When Megaupload was suddenly wiped from the world stage in January the cyberlocker market was plunged into chaos. Fear, uncertainty and doubt spread throughout the file-hosting business and millions of users were left without their files and had concerns over where to host others in the future.
As outlined in our earlier article, in the immediate days following the shutdown alternative hosting services enjoyed an unprecedented surge in traffic, with some welcoming in hundreds of thousands of extra users.
Now, just two months later, it’s clear that some are still doing well but for others including some seriously major players, it’s turned out to be a disaster.
For Fileserve, the site previously placed 7th place in our list of Top 10 File-Sharing Sites of 2011, the news could hardly be worse. Following a decision to change the way it operates including a temporary ban on 3rd party sharing and removal of its download rewards program, the site has lost more than half its traffic.
The developments in January were also bad for Hong Kong-based Filesonic. After completely stopping 3rd party sharing and killing their affiliate program, traffic went into a a massive nosedive. From a peak of nearly 3 million (data via ) estimated daily visitors the site is now down to around just 750,000.
FileJungle, a relatively recent entry to the storage market, got out of the blocks quickly but it wasn’t to last. From a standing start in 2011 they quickly grew to a peak of 1 million visitors per day, but after banning US users and closing its pay per download rewards program, traffic plunged by up to 90%.
It’s a similar story at UploadStation. This relatively new site also removed US-user access and nuked its affiliate program. Traffic has nose-dived from nearly 1 million users per day to under 250,000.
After climbing to more than 700,000 visitors per day, Filepost also changed its way of doing business in January. Its traffic also nose-dived and it now receives less than 400,000 visitors per day.
Hotfile, placed 8th in 2011, initially enjoyed a 20% boost in traffic to roughly 1.5m daily users, but this surge was short-lived and its levels are now a token few percent lower than before the Mega shutdown.
FilesTube, the cyberlocker meta-search engine that was placed 4th in our list last year, has had a neutral Mega-shutdown experience. Traffic levels either side of the event are comparable.
Depositfiles, a site placed 10th in the world in our 2011 list, has done very well indeed. As can be seen from the graph, since the Mega shutdown the site has more than doubled its traffic. Depostfiles is one of a decreasing group of cyberlocker services that still pays out cash to uploaders when their files are downloaded.
For our 5th placed site last year, RapidShare, the changes since January have been positive. Despite further cracking down on unauthorized sharing, the site’s traffic has grown by roughly a third. Nevertheless, the dizzy traffic heights of 2010 seem a distant dream, one that seems unlikely to return. RapidShare killed their rewards program in June that year over piracy concerns.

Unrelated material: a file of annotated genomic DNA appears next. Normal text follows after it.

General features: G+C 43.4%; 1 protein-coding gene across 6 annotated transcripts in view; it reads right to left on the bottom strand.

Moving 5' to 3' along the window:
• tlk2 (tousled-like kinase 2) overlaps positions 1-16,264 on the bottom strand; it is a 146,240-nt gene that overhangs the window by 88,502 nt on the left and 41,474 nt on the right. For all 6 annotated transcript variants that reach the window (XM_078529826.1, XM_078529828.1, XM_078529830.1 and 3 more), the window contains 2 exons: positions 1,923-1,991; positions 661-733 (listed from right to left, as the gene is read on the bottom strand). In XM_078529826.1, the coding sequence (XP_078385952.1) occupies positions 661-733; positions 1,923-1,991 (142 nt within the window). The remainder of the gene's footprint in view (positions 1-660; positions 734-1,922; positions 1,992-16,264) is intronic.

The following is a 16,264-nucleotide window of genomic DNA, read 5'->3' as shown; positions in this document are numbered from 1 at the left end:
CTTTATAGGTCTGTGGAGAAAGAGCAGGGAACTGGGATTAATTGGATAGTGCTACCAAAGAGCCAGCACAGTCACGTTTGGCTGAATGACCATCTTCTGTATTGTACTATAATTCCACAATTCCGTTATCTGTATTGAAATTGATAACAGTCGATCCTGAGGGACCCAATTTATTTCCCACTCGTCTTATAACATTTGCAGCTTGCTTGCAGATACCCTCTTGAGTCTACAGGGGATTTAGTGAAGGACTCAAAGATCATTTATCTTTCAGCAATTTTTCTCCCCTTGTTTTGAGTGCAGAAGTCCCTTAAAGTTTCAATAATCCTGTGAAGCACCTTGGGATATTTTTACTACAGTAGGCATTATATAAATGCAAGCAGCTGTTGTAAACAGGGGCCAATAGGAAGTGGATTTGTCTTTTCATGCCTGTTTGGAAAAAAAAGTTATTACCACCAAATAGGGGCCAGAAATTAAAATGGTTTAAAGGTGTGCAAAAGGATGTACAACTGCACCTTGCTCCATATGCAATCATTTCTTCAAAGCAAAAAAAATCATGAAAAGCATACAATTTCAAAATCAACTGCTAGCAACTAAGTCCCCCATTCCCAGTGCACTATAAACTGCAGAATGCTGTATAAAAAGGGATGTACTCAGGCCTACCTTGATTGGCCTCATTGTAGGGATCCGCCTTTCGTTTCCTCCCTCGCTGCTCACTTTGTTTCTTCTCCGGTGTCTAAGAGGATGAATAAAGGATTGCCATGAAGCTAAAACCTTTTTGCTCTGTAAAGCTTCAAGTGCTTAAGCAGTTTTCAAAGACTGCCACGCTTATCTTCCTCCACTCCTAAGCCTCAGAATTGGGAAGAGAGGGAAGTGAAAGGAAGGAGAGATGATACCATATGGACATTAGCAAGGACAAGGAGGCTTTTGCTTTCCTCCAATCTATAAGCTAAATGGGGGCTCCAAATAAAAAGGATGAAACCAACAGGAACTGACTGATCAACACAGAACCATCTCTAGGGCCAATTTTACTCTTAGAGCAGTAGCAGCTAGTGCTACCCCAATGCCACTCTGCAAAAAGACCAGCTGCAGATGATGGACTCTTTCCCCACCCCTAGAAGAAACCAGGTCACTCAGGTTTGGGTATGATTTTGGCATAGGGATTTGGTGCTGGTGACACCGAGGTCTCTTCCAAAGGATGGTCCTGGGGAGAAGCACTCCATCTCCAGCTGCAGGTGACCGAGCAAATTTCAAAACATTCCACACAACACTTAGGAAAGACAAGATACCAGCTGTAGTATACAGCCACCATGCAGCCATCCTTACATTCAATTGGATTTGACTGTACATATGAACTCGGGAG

In 3rd place last year was US-based MediaFire and this huge site has done rather well since the middle of January and is now pulling in up to a million more visitors every day. The company does not appear to have modified the way it operates and does not offer cash rewards for downloads. It is considered one of the best sites for non-premium users, hence its continued popularity.
The world’s biggest file-sharing site 4shared has enjoyed increases of several hundred thousand visitors per day, despite killing its affiliate program in January. 4Shared’s overall traffic levels have remained fairly stable since October 2011.
Not being in the Top 10 list didn’t affect the positive fortunes of other sites such as Uploaded.to. Despite initially disabling access to United States users, the site has done extremely well and is now pulling in nearly 2 million visitors a day, up from around 600,000.
While the site has reportedly just re-enabled US-user access in recent days, Uploaded.to almost simultaneously killed its PPD (Pay Per Download) affiliate program so it’s possible that the slight dip at the end of the graph is an early sign of traffic being affected.
While it seems clear that the presence of pay per download affiliate programs has the potential to affect traffic to a site, companies such as RapidShare, Mediafire and 4Shared appear to be doing well without them at the moment.
That said, many sites are still running programs which pay members when users downloading their files decide to sign up for a premium account. If uploaders can make decent revenue in this way, it may encourage them to keep uploading their files as they did with pay per download models.
But of course, these days millions of users are simply using their cyberlocker accounts for personal storage and a sharing between family and friends. Expect the bigger companies to spend time and money attracting more of these customers in the months to come.